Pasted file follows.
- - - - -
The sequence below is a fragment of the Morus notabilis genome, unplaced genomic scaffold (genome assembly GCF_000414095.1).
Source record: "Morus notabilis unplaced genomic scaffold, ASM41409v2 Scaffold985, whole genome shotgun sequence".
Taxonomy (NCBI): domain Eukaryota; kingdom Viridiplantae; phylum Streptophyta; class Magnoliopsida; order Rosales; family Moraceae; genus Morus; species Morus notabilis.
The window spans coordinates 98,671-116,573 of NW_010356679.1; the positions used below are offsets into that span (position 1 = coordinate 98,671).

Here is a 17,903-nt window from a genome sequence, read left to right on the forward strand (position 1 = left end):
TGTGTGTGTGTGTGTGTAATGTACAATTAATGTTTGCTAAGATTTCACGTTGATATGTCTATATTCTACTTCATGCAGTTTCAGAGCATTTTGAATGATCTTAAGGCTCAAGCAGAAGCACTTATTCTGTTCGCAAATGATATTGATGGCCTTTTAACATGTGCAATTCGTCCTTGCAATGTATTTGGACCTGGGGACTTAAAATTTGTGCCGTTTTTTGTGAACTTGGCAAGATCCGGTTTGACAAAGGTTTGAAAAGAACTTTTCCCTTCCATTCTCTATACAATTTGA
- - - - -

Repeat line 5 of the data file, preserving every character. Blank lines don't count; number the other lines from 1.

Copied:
Here is a 17,903-nt window from a genome sequence, read left to right on the forward strand (position 1 = left end):